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Will the real four-leaf clover please stand up?!

There are many plant species bearing the iconic clover look in the Dallas-Fort Worth Metroplex. The true lucky clover is believed to be the white clover of the legume family – Trifolium repens. Although Trifolium is derived from the Latin words tres (three) and folium (leaf), a unique genetic mutation causes some plants to grow an additional leaflet! A simple Google search will tell you the likelihood of a four-leaf clover is 1 in 10,000. However, it was not until 2017 that a study was conducted by enthusiasts in Europe to see if this number was accurate. They found the frequency to really be 1 in 5,076! This is not the only surprise this species brings to the table. Some of these plants across the world not only grow one extra leaflet, but sometimes up to 8 leaflets. There is even a Guinness World Record for the largest number of leaflets on Trifolium repens. A man in China has been record-holder with his discovery of a plant with 56 leaflets!

When BRIT moved into its current building in 2011, a population of Trifolium repens was planted on the southwest side of the building near the path and geology wall. Several BRIT staff members and volunteers have discovered a few lucky clovers from this population over the years. The herbarium staff decided it would be interesting to conduct our own internal survey by looking in the collections to see if any botanists had either purposefully or accidentally collected four-leaf clovers on sheets of Trifolium repens.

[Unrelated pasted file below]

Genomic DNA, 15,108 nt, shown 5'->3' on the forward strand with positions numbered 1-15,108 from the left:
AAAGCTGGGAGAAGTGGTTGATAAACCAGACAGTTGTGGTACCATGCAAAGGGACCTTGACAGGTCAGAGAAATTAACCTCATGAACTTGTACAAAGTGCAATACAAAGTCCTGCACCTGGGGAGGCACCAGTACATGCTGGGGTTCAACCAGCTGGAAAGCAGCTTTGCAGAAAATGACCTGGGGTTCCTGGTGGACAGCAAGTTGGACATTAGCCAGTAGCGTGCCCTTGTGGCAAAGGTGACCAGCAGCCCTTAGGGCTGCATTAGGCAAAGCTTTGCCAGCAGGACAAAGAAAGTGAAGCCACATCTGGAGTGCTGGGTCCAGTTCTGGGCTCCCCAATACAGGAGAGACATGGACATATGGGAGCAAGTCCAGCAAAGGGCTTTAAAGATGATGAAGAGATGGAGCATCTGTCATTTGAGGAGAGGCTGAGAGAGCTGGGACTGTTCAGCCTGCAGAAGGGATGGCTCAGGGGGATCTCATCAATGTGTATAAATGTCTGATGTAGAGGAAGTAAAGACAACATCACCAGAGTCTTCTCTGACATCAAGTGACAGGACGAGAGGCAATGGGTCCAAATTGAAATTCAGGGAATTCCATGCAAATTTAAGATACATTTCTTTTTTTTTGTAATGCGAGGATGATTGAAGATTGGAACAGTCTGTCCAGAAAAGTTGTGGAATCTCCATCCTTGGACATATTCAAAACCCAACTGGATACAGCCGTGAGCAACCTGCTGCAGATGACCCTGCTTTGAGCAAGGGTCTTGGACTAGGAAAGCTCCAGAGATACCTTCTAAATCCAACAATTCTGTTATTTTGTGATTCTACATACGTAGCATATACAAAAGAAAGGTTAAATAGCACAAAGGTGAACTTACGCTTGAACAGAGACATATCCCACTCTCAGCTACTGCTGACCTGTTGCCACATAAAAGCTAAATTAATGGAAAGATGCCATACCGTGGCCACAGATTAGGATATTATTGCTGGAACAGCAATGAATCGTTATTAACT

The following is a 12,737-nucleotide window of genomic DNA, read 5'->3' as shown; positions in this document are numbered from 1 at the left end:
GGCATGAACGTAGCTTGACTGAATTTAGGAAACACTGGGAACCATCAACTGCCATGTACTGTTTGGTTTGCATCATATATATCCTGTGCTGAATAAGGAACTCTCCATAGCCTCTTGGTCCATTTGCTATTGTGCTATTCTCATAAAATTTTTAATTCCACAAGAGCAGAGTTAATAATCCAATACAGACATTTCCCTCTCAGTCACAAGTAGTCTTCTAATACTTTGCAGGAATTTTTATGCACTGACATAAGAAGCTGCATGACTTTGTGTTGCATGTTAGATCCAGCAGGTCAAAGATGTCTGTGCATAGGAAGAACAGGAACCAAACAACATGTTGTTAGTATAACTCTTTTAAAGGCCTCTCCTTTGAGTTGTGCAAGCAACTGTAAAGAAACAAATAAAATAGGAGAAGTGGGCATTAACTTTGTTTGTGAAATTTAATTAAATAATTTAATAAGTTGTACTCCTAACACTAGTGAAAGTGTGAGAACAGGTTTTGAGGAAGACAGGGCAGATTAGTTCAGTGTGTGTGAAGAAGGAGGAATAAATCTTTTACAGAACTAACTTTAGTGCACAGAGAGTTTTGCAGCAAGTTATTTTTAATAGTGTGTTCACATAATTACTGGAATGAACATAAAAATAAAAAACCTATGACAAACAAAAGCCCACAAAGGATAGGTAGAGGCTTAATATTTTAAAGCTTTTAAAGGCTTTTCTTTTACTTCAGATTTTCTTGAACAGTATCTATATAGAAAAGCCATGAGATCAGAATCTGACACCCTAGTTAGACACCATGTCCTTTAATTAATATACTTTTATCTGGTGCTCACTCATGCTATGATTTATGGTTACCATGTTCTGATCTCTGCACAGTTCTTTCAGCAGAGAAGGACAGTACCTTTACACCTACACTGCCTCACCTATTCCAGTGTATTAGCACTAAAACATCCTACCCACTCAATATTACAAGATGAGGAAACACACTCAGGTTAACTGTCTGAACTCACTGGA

Of the 556 total sheets of Trifolium repens from the BRIT/SMU, VDB, and NLU collections spanning over 150 years and almost every continent, only 6 lucky clovers were discovered! So, only 1.08% of the Trifolium repens sheets in the entirety of the BRIT Philecology Herbarium contains a four-leaf clover. It is possible there are more, but depending on how the original collection was pressed, some sheets were difficult to determine with a large patch and overlapping leaves. 

This is a close up of an image of a Trifolium repens sheet from the NLU collection. Collected by Jack Kenney (#54) on April 24, 1969 in Catahoula Parish, Louisiana. Two four-leaf clovers were collected and pressed.

What makes Trifolium repens different from other clovers growing around us? How can we tell them apart from other clover species before we start hunting for lucky clovers? Herbarium specimens, iNaturalist, and the Shinners and Mahler’s Illustrated Flora of North Central Texas are all great resources for aiding in the identification of species and illuminating what flora lives around us in North Central Texas.

The white clover, Trifolium repens, can be found in dense mats or patches along roadsides, lawns, and disturbed areas. This is a common “weed” to most people. The white to pinkish clustered flowers are bee-pollinated, and the leaflets have a distinct white crescent on the upper sides. Once you’ve come across a population, scan your eyes across the area for the lucky clover – don’t count every leaf of every individual. When our eyes are fixated on the patterns of the three leaves and we scan a patch, any four-leaf clover shape and symmetry will stand out. Once you’ve spotted one four-leaf clover, there’s a better chance you’ll find more in that same area! 

White clover observed and photographed by Ashley Bordelon. Observation on iNaturalist can be found here: https://www.inaturalist.org/observations/20699702

In North Central Texas, there are at least twelve species of Trifolium clovers. Each species varies in flower color, leaf sizes, and habitat. Rather than looking into all of the Trifolium species in detail, I will highlight below other species commonly referred to as “clovers.”

Always-Three-Leaf Clover Species:

  • Creeping Woodsorrel (Oxalis corniculata)